Learning Black History Year Round
James Cornish had had a stressful day at work; so much so that instead of going home to cool his temper, he went to his favorite bar. It seemed that everyone was irritated because on that particular day in Chicago, the heat remained oppressive long after dark.
A fight broke out that evening, one that left a knife in Cornish’s heart. It was July 6, 1893, and surgery on the heart was unheard of; a stab in the heart was nearly always fatal. There was also no precedent for opening the chest. Thus Cornish, after being rushed to Provident Hospital, was expect to bleed to death.
But the outcome for Cornish would change when Dr. Daniel Hale Williams III took over Cornish’s case.
That night, Wiliams, known as “an academic doctor with a dash of bravado,” cut open Cornish’s chest, pulled back a rib, cleared away the blood, and then saw what he could do. Despite having little medical equipment and no idea what was going on inside of Cj>mish’s chest, Williams decided to be the first in the world to open a human chest and try to fix a human heart.
The pericardium, the sac around the heart, had received an injury that would, up until that day, have been fatal. Carefully, Williams stitched the tear in the sac closed with catgut and closed up the chest. The wait to see if Cornish would live or die began.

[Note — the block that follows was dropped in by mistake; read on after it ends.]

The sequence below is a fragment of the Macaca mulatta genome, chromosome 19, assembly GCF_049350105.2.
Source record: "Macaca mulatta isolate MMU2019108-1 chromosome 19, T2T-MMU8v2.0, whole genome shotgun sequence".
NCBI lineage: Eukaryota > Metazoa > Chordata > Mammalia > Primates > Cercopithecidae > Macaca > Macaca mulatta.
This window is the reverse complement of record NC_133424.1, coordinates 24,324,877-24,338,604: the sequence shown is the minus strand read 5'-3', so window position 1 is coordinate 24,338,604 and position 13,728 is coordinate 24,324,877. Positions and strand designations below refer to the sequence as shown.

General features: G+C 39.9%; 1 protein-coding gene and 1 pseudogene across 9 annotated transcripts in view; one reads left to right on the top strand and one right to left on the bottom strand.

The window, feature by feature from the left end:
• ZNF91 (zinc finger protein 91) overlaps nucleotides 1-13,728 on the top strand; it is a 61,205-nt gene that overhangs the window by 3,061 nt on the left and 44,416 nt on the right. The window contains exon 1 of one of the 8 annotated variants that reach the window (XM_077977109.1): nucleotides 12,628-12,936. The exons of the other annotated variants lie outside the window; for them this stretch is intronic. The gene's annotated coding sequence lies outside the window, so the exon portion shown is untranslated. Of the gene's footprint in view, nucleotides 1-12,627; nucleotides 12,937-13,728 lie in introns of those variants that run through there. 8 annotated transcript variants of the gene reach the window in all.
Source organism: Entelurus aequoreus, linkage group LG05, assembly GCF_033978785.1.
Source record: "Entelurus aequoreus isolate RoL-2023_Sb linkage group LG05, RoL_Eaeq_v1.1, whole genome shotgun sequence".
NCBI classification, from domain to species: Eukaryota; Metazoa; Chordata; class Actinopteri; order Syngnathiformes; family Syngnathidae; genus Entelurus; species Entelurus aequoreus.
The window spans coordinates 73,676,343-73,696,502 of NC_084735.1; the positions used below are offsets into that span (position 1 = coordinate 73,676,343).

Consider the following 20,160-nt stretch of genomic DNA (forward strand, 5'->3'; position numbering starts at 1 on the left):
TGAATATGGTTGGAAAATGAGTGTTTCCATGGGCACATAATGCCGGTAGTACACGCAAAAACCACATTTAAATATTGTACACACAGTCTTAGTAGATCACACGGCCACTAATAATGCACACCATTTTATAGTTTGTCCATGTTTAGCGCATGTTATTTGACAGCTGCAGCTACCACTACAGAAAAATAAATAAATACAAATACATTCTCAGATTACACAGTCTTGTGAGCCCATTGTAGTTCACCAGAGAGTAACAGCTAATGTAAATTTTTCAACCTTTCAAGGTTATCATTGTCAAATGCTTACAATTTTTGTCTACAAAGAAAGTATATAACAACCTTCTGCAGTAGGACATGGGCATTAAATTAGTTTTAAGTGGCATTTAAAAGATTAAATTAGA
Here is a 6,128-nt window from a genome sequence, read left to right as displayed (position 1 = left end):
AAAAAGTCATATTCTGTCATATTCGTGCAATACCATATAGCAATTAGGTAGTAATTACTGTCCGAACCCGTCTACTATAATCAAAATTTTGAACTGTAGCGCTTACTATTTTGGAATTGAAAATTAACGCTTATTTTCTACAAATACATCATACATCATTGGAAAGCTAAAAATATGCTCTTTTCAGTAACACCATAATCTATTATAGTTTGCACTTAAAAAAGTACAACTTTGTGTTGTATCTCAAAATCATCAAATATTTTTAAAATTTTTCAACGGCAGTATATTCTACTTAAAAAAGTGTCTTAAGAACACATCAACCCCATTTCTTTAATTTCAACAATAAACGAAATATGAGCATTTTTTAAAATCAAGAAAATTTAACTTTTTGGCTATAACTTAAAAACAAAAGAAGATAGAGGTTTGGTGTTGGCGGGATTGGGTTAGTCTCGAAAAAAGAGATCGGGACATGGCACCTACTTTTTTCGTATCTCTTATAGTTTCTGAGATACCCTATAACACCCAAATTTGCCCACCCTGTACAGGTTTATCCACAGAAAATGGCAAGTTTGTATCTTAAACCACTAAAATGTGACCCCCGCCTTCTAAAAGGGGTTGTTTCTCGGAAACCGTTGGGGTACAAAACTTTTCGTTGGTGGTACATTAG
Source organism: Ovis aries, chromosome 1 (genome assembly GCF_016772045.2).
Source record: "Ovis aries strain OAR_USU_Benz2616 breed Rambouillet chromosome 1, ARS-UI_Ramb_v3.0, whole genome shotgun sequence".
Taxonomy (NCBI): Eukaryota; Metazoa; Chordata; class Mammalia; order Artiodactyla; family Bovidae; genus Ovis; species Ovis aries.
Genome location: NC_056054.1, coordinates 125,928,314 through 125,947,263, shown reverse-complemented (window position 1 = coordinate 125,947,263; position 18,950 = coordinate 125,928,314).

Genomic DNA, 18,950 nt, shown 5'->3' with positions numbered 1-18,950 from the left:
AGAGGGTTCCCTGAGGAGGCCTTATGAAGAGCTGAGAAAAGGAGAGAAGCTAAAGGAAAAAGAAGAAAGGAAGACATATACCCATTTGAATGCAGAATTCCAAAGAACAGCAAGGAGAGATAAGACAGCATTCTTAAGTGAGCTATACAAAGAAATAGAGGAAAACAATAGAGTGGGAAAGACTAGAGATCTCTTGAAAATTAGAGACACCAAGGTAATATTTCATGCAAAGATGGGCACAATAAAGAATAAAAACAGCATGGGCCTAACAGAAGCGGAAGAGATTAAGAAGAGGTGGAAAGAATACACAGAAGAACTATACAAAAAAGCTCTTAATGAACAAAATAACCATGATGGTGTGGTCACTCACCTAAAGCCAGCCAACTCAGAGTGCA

Cornish spent 51 days in the hospital, and he lived. Because of Williams’ brave actions, a surgery that had been inconceivable at the beginning of July was, by the end of September, a recognized medical possibility. The first open-heart surgery had been performed—successfully.
Williams, the eldest son of eight children, was born on January 18, 1856, in Hollidaysburg, Pa. His father, Daniel Hale Williams Jr., owned a barber business and worked with the Equal Rights League. His mother, Sarah Price Williams, was a homemaker.
Williams Jr. died of tuberculosis when young Daniel was age 10. The family then relocated to Baltimore, Md., continuing the barbering business. But Williams chose to pursue an education in medicine.
During his tenure at Chicago Medical College (1883), Williams worked as an apprentice with a highly skilled surgeon. Treating both Black and white patients, Williams practiced medicine in Chicago at a time when there were only three other Black physicians in the city.
Now a public hospital. Provident Hospital and Training School for Nurses (renamed Provident Hospital of Cook County), established by Williams, was the first African- American owned and operated hospital in America. It was the first hospital in the country with a nursing and intern program that hired African Americans, and the first to have an interracial staff.
Williams experienced a debilitating stroke in 1926 and died five years later, on August 4,1931, in Idlewild, Mich. His work as a pioneering physician and advocate for an African- American presence in medicine continues to be honored by institutions worldwide.